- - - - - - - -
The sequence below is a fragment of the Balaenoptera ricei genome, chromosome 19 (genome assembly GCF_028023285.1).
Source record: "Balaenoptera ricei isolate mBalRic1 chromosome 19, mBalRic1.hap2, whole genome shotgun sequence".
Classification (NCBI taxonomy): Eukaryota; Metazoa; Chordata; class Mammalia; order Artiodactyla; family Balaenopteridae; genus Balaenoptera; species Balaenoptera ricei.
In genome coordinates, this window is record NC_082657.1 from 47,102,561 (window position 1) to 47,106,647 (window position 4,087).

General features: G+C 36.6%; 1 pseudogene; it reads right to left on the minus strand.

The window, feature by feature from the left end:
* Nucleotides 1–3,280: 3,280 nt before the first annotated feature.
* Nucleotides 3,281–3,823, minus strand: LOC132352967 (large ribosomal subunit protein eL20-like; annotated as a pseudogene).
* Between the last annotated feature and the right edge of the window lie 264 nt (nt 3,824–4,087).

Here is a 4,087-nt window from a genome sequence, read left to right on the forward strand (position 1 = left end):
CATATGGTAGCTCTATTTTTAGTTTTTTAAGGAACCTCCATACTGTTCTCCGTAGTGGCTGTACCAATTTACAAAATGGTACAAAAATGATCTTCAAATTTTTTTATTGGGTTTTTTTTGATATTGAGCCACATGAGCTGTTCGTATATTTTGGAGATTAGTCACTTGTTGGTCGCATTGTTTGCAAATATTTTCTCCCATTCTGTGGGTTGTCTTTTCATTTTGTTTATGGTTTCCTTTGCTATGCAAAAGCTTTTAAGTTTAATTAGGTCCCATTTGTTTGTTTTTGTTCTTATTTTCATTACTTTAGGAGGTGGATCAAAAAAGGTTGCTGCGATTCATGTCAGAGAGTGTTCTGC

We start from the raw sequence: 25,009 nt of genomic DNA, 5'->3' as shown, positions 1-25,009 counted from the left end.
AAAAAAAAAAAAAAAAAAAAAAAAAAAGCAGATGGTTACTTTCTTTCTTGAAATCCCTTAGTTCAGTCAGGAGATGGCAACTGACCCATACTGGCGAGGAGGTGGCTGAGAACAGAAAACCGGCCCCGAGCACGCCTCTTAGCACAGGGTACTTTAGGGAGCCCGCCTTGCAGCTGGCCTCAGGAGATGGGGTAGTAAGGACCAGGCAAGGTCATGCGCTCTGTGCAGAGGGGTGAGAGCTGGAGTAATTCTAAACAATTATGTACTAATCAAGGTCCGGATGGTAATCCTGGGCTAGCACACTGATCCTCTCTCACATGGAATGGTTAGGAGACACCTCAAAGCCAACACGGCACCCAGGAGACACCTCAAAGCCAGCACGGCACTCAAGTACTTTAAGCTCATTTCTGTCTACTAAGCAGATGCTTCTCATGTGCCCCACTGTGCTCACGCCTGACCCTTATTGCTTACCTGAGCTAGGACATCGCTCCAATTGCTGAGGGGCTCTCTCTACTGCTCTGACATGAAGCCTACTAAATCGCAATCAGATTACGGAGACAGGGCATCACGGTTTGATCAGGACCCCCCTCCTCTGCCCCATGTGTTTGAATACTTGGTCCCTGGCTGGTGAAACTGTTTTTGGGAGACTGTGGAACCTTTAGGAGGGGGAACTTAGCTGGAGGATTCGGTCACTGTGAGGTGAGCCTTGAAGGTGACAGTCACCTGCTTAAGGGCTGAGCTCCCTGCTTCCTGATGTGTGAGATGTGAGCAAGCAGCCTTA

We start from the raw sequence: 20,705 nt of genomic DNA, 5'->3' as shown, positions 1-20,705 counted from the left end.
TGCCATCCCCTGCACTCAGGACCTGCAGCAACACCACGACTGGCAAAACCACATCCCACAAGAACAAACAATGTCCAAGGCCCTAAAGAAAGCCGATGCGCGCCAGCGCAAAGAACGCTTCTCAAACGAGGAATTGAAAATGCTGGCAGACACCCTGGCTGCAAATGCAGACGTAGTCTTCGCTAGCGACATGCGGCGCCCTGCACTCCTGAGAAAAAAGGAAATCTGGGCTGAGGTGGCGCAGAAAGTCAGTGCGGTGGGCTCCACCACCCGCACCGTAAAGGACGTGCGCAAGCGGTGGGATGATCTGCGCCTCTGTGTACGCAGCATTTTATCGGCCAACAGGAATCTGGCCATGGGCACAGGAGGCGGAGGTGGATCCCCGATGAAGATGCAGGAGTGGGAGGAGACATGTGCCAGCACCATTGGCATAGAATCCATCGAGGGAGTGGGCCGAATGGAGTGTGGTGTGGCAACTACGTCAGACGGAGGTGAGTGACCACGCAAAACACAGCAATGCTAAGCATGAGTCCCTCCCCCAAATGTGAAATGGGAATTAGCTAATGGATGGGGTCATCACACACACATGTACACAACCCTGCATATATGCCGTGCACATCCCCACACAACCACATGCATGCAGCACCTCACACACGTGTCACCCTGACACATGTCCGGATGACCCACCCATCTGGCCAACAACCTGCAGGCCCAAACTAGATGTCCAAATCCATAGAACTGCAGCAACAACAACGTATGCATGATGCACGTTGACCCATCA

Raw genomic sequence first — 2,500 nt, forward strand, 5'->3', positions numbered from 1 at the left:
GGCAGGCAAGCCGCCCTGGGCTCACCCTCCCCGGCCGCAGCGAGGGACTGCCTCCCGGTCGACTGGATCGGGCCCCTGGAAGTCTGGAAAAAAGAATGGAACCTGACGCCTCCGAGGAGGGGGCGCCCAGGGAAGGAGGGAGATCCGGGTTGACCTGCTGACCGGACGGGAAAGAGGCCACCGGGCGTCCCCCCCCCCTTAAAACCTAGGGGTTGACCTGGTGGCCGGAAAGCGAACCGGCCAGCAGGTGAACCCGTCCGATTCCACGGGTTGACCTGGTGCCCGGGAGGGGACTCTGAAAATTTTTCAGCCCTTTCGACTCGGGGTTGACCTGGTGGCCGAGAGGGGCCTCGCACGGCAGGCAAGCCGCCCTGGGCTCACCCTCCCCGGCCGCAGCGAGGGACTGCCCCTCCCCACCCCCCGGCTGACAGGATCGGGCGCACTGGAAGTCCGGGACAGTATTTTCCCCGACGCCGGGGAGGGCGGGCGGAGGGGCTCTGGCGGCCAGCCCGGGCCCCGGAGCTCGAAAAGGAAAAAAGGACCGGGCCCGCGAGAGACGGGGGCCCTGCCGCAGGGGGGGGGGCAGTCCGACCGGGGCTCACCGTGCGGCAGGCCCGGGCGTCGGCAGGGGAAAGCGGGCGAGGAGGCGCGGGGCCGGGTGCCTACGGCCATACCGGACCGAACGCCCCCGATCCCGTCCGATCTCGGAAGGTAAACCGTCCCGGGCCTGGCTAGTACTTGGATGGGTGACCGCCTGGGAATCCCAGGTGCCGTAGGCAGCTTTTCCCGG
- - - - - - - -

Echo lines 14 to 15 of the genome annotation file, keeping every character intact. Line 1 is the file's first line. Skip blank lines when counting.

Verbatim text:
We start from the raw sequence: 20,705 nt of genomic DNA, 5'->3' as shown, positions 1-20,705 counted from the left end.
TGCCATCCCCTGCACTCAGGACCTGCAGCAACACCACGACTGGCAAAACCACATCCCACAAGAACAAACAATGTCCAAGGCCCTAAAGAAAGCCGATGCGCGCCAGCGCAAAGAACGCTTCTCAAACGAGGAATTGAAAATGCTGGCAGACACCCTGGCTGCAAATGCAGACGTAGTCTTCGCTAGCGACATGCGGCGCCCTGCACTCCTGAGAAAAAAGGAAATCTGGGCTGAGGTGGCGCAGAAAGTCAGTGCGGTGGGCTCCACCACCCGCACCGTAAAGGACGTGCGCAAGCGGTGGGATGATCTGCGCCTCTGTGTACGCAGCATTTTATCGGCCAACAGGAATCTGGCCATGGGCACAGGAGGCGGAGGTGGATCCCCGATGAAGATGCAGGAGTGGGAGGAGACATGTGCCAGCACCATTGGCATAGAATCCATCGAGGGAGTGGGCCGAATGGAGTGTGGTGTGGCAACTACGTCAGACGGAGGTGAGTGACCACGCAAAACACAGCAATGCTAAGCATGAGTCCCTCCCCCAAATGTGAAATGGGAATTAGCTAATGGATGGGGTCATCACACACACATGTACACAACCCTGCATATATGCCGTGCACATCCCCACACAACCACATGCATGCAGCACCTCACACACGTGTCACCCTGACACATGTCCGGATGACCCACCCATCTGGCCAACAACCTGCAGGCCCAAACTAGATGTCCAAATCCATAGAACTGCAGCAACAACAACGTATGCATGATGCACGTTGACCCATCA